Now that you have completed your interview or set of interviews, you may be wondering if and how you should follow up. The right kind of follow-up can make a positive and memorable impression, aiding your chances of landing that job in the U.S. from the United Kingdom. On the other hand, you want to avoid making a misstep that will stick in the hiring manager’s memory to your detriment.
Thanking Your Interviewer
While not all interviewers will expect a thank-you note, sending one is never the wrong step, as long as you use appropriate phrasing and presentation. If you do want to send a note, time is of the essence. Make sure you send it either on the day of your interview or the very next day, while the memory of your interview is still clear in the interviewer’s mind.
For many jobs in the U.S. from the United Kingdom, you may have to go through several interviews. Even during a single interview, you may speak with several people. Send a thank-you note to each one of them, with non-identical but substantially similar wording. You want to avoid the appearance of singling any of them out, as you have no idea what their interpersonal dynamics may be. Sending a card to the one person who spoke with you the most or appeared to like you better can seem intuitive; however, everyone you spoke to will be conferring at some point and sending a note to one person instead of everyone can create the wrong impression.
If you are handwriting your note, use a simply designed, high-quality card and your best handwriting. Avoid flashy designs or humor. Another option is to send your notes by e-mail, which is also increasingly acceptable. Either way, your note should consist of two or three lines thanking the interviewer for giving you the opportunity of speaking with him or her about the position and stressing your interest in this job.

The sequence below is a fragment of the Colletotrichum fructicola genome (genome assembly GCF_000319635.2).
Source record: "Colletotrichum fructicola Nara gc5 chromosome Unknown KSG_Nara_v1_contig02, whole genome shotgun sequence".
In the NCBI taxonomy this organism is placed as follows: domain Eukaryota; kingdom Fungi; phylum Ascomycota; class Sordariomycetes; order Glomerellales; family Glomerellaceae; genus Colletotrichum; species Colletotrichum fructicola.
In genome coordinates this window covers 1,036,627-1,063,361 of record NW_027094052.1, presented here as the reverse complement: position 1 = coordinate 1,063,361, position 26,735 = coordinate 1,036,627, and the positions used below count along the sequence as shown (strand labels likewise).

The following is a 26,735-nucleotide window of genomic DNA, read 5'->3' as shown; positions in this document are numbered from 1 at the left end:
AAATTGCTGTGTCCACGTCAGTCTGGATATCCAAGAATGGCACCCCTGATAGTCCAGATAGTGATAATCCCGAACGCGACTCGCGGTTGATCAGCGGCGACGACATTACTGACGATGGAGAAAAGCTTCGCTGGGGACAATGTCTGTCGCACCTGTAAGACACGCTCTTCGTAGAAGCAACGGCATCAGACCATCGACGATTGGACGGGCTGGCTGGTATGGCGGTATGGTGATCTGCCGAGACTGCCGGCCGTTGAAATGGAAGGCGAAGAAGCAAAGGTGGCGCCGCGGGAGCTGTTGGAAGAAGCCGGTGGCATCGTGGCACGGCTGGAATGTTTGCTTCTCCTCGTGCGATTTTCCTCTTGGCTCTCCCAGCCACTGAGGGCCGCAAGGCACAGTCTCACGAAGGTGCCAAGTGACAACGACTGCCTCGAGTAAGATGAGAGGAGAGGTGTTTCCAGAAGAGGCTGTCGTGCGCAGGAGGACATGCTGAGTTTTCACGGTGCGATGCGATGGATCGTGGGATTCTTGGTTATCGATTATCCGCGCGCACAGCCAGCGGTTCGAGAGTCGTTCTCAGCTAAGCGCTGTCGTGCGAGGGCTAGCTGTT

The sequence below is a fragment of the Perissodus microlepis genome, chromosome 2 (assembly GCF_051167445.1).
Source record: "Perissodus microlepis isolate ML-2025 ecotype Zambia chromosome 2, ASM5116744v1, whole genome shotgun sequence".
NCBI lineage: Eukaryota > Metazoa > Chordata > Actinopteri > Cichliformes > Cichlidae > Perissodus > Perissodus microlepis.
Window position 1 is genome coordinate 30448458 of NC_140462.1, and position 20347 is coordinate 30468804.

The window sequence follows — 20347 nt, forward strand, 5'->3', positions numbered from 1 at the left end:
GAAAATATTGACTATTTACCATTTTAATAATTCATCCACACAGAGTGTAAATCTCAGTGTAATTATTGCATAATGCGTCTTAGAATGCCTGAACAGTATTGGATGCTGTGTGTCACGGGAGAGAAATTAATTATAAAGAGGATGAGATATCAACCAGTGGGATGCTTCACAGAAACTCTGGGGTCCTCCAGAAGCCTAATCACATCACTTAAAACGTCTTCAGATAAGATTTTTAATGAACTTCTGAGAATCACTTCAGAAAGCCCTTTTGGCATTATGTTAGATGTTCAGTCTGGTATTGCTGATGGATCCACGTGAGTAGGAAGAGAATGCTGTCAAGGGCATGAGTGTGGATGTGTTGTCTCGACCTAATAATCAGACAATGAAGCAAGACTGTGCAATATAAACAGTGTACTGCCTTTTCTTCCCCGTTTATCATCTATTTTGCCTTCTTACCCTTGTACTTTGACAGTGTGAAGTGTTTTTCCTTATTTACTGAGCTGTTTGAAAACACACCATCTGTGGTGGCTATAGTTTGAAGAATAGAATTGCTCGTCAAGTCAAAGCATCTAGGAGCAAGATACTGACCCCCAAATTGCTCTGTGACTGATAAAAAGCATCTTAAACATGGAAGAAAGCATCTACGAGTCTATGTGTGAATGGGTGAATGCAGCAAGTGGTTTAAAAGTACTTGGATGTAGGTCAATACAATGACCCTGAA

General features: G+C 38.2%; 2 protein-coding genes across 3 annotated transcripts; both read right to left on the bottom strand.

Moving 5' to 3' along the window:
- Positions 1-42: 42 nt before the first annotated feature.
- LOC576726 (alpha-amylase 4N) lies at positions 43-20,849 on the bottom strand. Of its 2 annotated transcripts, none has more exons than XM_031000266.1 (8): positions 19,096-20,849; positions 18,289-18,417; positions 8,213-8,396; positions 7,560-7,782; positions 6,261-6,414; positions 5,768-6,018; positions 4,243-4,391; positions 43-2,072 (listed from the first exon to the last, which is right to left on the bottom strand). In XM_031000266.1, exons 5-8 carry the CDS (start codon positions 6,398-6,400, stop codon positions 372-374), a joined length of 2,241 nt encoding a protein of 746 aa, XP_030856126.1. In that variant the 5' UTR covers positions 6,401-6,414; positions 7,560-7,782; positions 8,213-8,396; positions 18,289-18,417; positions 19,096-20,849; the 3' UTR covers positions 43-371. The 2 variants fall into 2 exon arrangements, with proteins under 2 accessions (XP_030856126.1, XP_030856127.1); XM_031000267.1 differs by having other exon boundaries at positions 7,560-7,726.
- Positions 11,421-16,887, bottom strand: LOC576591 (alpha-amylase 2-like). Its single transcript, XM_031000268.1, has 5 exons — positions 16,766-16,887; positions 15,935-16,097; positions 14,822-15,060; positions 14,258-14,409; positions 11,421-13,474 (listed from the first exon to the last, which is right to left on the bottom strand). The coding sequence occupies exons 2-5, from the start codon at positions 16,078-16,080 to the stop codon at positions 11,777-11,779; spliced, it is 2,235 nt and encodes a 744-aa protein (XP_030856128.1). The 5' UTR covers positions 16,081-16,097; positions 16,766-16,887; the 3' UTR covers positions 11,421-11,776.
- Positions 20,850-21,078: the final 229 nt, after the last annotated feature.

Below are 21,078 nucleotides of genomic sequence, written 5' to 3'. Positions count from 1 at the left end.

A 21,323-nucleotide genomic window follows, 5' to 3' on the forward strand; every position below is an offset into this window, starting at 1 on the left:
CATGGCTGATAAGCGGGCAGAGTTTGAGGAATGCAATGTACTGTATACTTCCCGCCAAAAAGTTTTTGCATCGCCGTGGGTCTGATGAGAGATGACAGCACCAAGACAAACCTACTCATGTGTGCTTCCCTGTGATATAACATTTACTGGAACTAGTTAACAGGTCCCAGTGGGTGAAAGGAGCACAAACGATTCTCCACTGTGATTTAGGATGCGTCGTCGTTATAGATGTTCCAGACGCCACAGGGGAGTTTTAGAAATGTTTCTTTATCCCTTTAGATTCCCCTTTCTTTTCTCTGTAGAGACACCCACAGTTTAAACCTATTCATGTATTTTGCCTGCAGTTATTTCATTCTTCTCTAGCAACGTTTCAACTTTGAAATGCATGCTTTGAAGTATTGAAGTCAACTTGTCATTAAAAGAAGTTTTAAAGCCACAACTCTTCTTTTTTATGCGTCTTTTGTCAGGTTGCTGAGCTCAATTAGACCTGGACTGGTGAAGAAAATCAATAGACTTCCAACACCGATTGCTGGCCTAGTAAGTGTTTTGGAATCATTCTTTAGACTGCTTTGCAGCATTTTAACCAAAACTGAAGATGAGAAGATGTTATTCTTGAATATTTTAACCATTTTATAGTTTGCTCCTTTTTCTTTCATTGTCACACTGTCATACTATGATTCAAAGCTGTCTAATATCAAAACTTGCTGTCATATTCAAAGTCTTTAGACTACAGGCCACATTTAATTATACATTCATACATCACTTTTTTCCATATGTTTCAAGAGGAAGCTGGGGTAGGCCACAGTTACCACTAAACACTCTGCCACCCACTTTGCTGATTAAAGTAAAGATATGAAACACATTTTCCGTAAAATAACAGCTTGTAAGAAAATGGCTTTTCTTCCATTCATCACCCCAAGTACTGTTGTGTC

Asking About the Hiring Decision for a Job in the U.S. From the United Kingdom
Another type of follow-up is the inquiry about whether or not a decision has been made concerning the position you applied for. For this type of inquiry, it is important for you not to seem inappropriately pushy or entitled, as that could give hiring managers second thoughts and jeopardize your prospects. Therefore, a proper timeframe and correct phrasing are important if you want a real answer.
When you apply for a job in the U.S. from the United Kingdom, most employers will give you some indication as to when you can expect a decision. Other than sending a thank-you note after the interview, you should not contact the employer before this time is up. In many cases, it is best to wait a few days after the expected the decision.
Email is the best way to reach out with a question about hiring decisions, as it is less intrusive than a phone call and lets recipients answer at their convenience. Be sure that your email is polite and does not sound entitled. Avoid being overly insistent on the deadline and making it sound as if you think the employer has failed some obligation to you. Instead, mention the deadline in passing and ask if the decision process is still ongoing.
Making an Exception
The above rule applies to most types of jobs but is not absolute. If you are seeking a job in the U.S. from the United Kingdom where drive and aggression is a top priority, employers expect you to move strongly and reach out to confirm your interest in the position. Even in such cases, make sure to be polite. Of course, do not reach out if the employer explicitly tells you not to.
Following up after an interview can make you stand out from other applicants in a positive way. Make sure to do it right if you want to reap the benefits and land the job.